Hello - welcome to Electric World TV.
In this episode of Fansplaining we will be answering some of the most common questions asked about PIV or Positive Input Ventilation.
For simplicity, we have taken eight of the top questions asked on Google and if you would like to look at our available range of PIV units, please follow the link in the description below.
Question Number 1
What is positive ventilation?
Positive input ventilation draws filtered air from the loft space and gently pushes the air through your home forcing stale air out of the natural gaps in the fabric of the building or through trickle vents.
PIV units filter the incoming air, removes any particles such as pollen, and then gently releases the fresh air through a central vent into your home at a constant rate to create and supply positive air pressure, resulting in the air in the property being continually diluted, displaced and replaced, creating a healthier indoor air quality.
Question number 2
Is a PIV system worth it?
If you are suffering from damp and mould issues in your property, there are various ventilation options you can look at.
But most of these can be rather invasive to install, with long ducting runs that will need to be placed within the building structure to reach multiple rooms within the building.
PIV systems are a simple and effective solution to household damp and mould problems and are the least invasive to install, requiring only a single ceiling grille and electrical wiring in your loft space.
This makes PIV systems the best option to install into an existing building with minimal structural interference. Definitely worth it!
Question number 3
Will a PIV stop condensation?
Yes - this is predominantly what PIV systems are designed for.
By displacing humidity in the home and replacing the atmosphere with warm, dry air, condensation will be re-evaporated and forced out of the building.
Over time, the continual process of the PIV will remove humidity before it has a chance to condense and settle in the property.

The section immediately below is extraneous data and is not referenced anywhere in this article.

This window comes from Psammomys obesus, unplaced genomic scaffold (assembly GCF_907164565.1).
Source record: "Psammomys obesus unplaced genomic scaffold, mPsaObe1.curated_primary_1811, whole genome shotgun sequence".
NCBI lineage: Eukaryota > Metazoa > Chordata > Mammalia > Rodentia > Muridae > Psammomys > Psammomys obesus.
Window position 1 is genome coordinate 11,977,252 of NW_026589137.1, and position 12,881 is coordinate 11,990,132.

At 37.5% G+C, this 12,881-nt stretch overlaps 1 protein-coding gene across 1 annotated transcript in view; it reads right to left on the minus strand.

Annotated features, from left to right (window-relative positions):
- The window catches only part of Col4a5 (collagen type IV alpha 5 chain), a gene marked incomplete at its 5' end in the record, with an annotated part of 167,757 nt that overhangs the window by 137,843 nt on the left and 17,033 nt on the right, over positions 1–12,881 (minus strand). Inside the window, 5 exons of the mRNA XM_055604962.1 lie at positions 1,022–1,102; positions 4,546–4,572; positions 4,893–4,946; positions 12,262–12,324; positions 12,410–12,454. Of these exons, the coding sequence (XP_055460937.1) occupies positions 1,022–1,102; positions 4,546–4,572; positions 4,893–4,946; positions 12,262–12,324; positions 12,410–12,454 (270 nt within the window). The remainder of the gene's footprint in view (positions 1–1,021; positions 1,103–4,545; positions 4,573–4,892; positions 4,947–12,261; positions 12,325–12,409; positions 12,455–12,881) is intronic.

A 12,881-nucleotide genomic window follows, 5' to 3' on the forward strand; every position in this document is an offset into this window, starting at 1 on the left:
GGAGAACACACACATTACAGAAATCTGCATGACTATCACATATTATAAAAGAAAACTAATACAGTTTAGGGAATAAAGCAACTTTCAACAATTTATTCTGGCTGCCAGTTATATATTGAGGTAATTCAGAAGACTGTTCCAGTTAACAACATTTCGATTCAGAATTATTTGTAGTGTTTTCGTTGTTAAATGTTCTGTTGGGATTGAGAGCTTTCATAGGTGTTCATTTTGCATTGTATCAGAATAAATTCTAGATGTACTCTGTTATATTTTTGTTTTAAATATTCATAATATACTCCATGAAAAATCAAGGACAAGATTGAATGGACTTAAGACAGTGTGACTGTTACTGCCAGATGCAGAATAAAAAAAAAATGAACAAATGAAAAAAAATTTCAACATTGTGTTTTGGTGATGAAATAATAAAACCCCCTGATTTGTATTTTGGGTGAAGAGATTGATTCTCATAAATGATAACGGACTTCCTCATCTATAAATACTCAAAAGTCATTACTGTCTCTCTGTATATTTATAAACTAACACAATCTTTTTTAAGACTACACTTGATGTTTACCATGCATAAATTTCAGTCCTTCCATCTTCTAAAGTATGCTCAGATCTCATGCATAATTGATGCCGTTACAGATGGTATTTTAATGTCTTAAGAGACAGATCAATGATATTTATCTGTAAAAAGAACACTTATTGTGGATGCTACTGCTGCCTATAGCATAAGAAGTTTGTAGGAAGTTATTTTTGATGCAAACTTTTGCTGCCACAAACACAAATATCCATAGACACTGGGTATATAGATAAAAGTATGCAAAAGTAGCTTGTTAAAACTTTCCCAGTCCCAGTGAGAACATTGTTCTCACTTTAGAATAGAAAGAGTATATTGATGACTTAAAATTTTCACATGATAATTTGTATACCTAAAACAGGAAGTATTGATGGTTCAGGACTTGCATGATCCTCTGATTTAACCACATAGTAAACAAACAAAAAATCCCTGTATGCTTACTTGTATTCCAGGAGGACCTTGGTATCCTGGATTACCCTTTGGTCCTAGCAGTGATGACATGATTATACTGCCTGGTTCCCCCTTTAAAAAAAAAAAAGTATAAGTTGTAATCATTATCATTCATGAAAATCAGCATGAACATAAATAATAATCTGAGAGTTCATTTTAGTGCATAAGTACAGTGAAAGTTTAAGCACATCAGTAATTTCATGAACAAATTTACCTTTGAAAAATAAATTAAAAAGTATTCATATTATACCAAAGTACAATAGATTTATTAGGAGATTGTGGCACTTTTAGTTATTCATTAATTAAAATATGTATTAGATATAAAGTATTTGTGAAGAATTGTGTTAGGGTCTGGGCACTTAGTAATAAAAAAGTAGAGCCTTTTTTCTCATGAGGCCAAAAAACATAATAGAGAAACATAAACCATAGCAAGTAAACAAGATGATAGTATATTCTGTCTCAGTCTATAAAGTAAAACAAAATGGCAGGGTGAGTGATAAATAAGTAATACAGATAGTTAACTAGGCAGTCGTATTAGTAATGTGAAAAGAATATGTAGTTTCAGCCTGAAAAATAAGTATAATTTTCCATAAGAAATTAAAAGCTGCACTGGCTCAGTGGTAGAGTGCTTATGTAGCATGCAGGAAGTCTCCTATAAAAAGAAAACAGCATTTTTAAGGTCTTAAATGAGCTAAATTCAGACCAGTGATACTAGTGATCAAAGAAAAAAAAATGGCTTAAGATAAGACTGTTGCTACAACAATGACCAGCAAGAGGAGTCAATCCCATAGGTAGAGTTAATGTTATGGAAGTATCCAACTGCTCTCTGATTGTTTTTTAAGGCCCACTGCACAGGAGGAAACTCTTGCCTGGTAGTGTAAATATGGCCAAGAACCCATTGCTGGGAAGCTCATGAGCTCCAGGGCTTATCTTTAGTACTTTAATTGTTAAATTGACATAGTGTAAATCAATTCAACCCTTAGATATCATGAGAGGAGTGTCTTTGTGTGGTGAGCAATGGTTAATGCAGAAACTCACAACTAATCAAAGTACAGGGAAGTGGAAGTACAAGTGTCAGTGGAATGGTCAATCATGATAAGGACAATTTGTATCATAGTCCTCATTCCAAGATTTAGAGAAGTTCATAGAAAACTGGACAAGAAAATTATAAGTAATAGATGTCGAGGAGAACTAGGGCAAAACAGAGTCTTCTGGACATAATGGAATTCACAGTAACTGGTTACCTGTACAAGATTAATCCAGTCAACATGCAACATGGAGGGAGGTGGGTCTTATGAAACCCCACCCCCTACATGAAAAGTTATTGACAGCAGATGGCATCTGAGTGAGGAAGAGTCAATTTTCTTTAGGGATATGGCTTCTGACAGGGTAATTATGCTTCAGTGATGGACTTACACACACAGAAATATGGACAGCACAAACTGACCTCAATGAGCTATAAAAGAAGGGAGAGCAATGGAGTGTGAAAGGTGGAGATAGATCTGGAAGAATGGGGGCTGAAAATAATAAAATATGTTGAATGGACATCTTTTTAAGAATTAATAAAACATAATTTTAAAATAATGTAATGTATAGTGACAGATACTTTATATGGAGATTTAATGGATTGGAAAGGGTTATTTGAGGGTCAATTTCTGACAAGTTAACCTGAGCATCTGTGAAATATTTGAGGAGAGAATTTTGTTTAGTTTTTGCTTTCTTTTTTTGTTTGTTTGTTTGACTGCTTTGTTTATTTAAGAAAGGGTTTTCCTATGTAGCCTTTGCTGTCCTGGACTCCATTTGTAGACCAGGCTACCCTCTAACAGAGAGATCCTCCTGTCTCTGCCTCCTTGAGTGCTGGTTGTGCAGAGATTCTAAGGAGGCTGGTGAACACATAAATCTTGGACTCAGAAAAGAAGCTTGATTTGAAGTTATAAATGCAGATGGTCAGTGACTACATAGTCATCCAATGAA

Question number 4
Do PIV units run all the time?
They do - but many will have a summer bypass cut-off to stop hot air in your loft in summer months from being forced into the habitable part of the building.
Most units have three automatic operating states:
On with heater element turned on to warm incoming air in winter months,
On with heater element turned off in warmer months and Off completely in hot summer months when the loft air exceeds a set temperature.
Question number 5
Does PIV make your house cold?
The simple answer is no but it depends on the model of PIV unit you install.
Many PIV systems include a heating element to warm the air before introducing it into the property.
These heating elements have a summer bypass function so you won’t have hot air introduced when the ambient temperature is high.
But not all PIV units have this heating option.
As the air is being supplied from your loft space, the temperature of the air being introduced from a non-heated PIV unit will depend on the temperature of the loft air.
The majority of the PIV systems purchased from us are units incorporating the heating element and we would recommend choosing this option.
Question number 6
Should PIV windows be open or closed?
Ideally, you will want to keep windows closed.
Open windows allow cold, moisture-filled air to enter buildings which will have a detrimental effect on the desired effect of eliminating damp issues.
They will also create a hot/cold air barrier that will condense the exiting moisture faster at the open windows causing a higher amount of condensation on the glass.
Question number 7
Do I need trickle vents with PIV?
If you are installing a PIV into an older property, there will probably be enough gaps in the fabric of the building to allow the air to be forced out of the building.
However, if you are fitting a PIV into a more modern building, many of these builds will have been designed to minimise air loss to help maintain the energy efficiency of the building.
The downside to this style of building design is that it traps stale and humid air in the building and a PIV unit will struggle to force this air out.
In these cases passive vents can be installed but a more efficient option is to install dMEV units to replace bathroom, utility room and kitchen fans.
The trickle extraction from these will control the extraction from the house and help to minimise any returning cold air through unregulated passive trickle vents.
Check out the link in the description below to our video on dMEV units for more information.
Question number 8
Can an electrician install a PIV unit?
Absolutely - in fact we would always recommend a qualified electrician install any form of mechanical ventilation, whether it is extraction or positive pressure ventilation.